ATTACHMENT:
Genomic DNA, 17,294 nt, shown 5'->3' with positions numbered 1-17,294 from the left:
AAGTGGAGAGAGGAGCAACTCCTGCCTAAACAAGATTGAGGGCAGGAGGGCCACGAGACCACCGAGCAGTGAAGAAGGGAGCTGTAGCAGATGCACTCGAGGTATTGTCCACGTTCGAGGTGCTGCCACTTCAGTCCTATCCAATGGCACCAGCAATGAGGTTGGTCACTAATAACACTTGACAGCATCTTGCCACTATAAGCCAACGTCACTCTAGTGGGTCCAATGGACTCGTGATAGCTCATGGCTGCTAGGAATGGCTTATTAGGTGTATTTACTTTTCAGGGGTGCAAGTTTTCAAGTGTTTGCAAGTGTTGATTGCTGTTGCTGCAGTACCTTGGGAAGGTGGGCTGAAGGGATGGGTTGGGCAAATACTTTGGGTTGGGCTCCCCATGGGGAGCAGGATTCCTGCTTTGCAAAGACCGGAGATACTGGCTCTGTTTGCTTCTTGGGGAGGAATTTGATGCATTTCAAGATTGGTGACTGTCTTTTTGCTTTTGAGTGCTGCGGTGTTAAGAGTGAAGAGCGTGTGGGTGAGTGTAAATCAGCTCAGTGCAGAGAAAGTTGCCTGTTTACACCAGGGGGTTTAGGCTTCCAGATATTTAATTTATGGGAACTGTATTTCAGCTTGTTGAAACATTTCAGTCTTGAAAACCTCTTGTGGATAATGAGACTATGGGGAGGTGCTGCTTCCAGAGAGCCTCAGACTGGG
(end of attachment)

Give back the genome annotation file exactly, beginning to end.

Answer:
Genomic DNA, 17,294 nt, shown 5'->3' with positions numbered 1-17,294 from the left:
AAGTGGAGAGAGGAGCAACTCCTGCCTAAACAAGATTGAGGGCAGGAGGGCCACGAGACCACCGAGCAGTGAAGAAGGGAGCTGTAGCAGATGCACTCGAGGTATTGTCCACGTTCGAGGTGCTGCCACTTCAGTCCTATCCAATGGCACCAGCAATGAGGTTGGTCACTAATAACACTTGACAGCATCTTGCCACTATAAGCCAACGTCACTCTAGTGGGTCCAATGGACTCGTGATAGCTCATGGCTGCTAGGAATGGCTTATTAGGTGTATTTACTTTTCAGGGGTGCAAGTTTTCAAGTGTTTGCAAGTGTTGATTGCTGTTGCTGCAGTACCTTGGGAAGGTGGGCTGAAGGGATGGGTTGGGCAAATACTTTGGGTTGGGCTCCCCATGGGGAGCAGGATTCCTGCTTTGCAAAGACCGGAGATACTGGCTCTGTTTGCTTCTTGGGGAGGAATTTGATGCATTTCAAGATTGGTGACTGTCTTTTTGCTTTTGAGTGCTGCGGTGTTAAGAGTGAAGAGCGTGTGGGTGAGTGTAAATCAGCTCAGTGCAGAGAAAGTTGCCTGTTTACACCAGGGGGTTTAGGCTTCCAGATATTTAATTTATGGGAACTGTATTTCAGCTTGTTGAAACATTTCAGTCTTGAAAACCTCTTGTGGATAATGAGACTATGGGGAGGTGCTGCTTCCAGAGAGCCTCAGACTGGG